A Closer Look at a Multi-Targeted Approach to Hair Loss in African American Women

January 2020 | Volume 19 | Issue 1 | Editorials | 95 | Copyright © January 2020

Cheryl Burgess MDa Wendy Roberts MD,b Jeanine Downie MD,c Megan Kera PA-C,c Sophia Kogan MD,dDanamarie Belpulsi MDd

aCenter for Dermatology and Dermatologic Surgery, Washington, DC bGenerational and Cosmetic Dermatology, Rancho Mirage, CA cImage Dermatology P.C., Montclair, NJ dNutraceutical Wellness, Inc., New York, NY

Abstract
Hair loss is a common problem that spares no gender or ethnic group. As we know, there are differences in straight and curly hair including follicle shape, growth rate and density.2Similarly, there are also differences epidemiologically in what types of hair loss are more commonly seen in different ethnic groups, as well as how it’s diagnosed and treated.2

INTRODUCTION

Hair loss is a common problem that spares no gender or ethnic group. As we know, there are differences in straight and curly hair including follicle shape, growth rate and density.¹ Similarly, there are also differences epidemiologically in what types of hair loss are more commonly seen in different ethnic groups, as well as how it’s diagnosed and treated.2

However, hair loss among the various groups can result in the same psychosocial distress leading to depression, anxiety and frustration often further precipitated by the limited availability of treatment options that traditionally produce variable results with a chance for side effects. According to the American Academy of Dermatology, a 2016 survey showed that almost half of African American women experience hair loss, while only few bring it to the attention of a physician.2,3 In fact, African American women are prone to hair loss, which can be compounded by certain styling practices. Most importantly, this population has the highest risk of central centrifugal cicatricial alopecia (CCCA), marked by inflammation and progressive destruction of follicles through scarring – limiting treatment options further when diagnosed late or not at all.2,3,4

While the presentation, morphology, and prevalence of hair loss vary within different ethnic groups, science shows that etiological factors are still numerous regardless of ethnicity. They include genetics, hormones, psycho-emotional stress, environmental factors, inflammation, oxidative damage, as well as lifestyle and styling habits, to name a few.5,6 Sadick et al describes the research behind the ever-growing number of pathways involved in the undermining of a healthy follicle. He and colleagues call for a paradigm shift in therapeutic approach to hair loss from mono-targeting to multi-targeting interventions, to reflect the multi-factorial nature of all types of hair disorders.5,6 The multi-targeting nature of these interventions supports their use in any patient population, regardless of age, ethnicity, gender, etc.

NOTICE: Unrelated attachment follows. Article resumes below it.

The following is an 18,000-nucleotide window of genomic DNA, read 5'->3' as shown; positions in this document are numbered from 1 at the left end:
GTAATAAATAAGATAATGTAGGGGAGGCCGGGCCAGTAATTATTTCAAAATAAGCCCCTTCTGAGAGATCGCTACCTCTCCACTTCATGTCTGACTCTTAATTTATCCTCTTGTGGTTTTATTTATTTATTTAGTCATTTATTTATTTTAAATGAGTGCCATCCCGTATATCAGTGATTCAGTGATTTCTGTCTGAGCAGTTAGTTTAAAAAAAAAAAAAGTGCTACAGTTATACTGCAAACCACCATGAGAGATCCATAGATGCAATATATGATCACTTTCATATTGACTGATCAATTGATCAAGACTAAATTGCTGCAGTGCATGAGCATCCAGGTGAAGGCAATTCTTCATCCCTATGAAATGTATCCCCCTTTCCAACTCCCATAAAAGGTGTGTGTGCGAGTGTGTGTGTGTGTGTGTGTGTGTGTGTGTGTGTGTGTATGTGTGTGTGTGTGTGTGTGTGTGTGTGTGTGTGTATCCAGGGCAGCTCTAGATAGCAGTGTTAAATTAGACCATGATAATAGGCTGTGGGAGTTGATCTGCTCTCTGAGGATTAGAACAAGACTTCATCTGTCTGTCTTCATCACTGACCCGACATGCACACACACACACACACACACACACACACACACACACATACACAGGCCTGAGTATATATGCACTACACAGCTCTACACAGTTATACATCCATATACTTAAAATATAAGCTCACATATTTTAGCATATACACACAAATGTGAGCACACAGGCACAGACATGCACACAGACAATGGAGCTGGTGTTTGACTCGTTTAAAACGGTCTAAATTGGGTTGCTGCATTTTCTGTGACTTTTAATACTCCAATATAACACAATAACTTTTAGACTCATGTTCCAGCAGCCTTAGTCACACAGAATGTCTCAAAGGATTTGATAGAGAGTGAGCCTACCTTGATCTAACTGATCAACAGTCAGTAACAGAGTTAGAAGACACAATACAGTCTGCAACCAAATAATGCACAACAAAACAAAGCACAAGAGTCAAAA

In this case series, attempting to highlight one particular hair type- African American, which has the slowest growth rate and is more affected by breakage with easily observed fragility in vivo,7 we present four African American female patients who consistently ingested a nutraceutical for 3 months, 10 months and 2 years after experiencing significant hair loss and failed previous treatments. The addition of the nutraceutical therapy to these patients’ regimens showed significant improvement, as seen by both patients and their treating physicians. The carefully formulated ingredients found in this supplement have resulted in positive outcomes for all four patients as evidenced below with photographic documentation before and after. Further, we will discuss the multi targeted approach and the mechanisms of action that support the success of this nutraceutical.

CASE 1

A 41-year-old healthy African American female (Fitzpatrick V) presented with a history of wearing wigs, extensions, and hair weaves for >20 years. Gradually, the hair enhancements caused thinning of the frontal and temporal hairline with sewn in and adhesive weave attachments. There was no past medical or family history of hair loss. She takes Vitamin D supplements; otherwise, is not on any medications. She routinely gets chemical relaxers and color treatments every 6-8 weeks along with a touch up of the hair weave.

She was advised to alter her hair care practices and not combine color with chemical relaxers at the same hair appointment to prevent hair fragility and breakage. This can be cumbersome when expensive hair weave touch ups are also scheduled at each hair treatment. She was likewise advised to wear a natural hairstyle to strengthen the hairline. The patient was placed on Nutrafol® hair supplements, four capsules daily, with food. Within 2 years, she had healthy hair regrowth along the hairline, and she continues to take Nutrafol daily along with additional Vitamin D supplementation (Figure 1).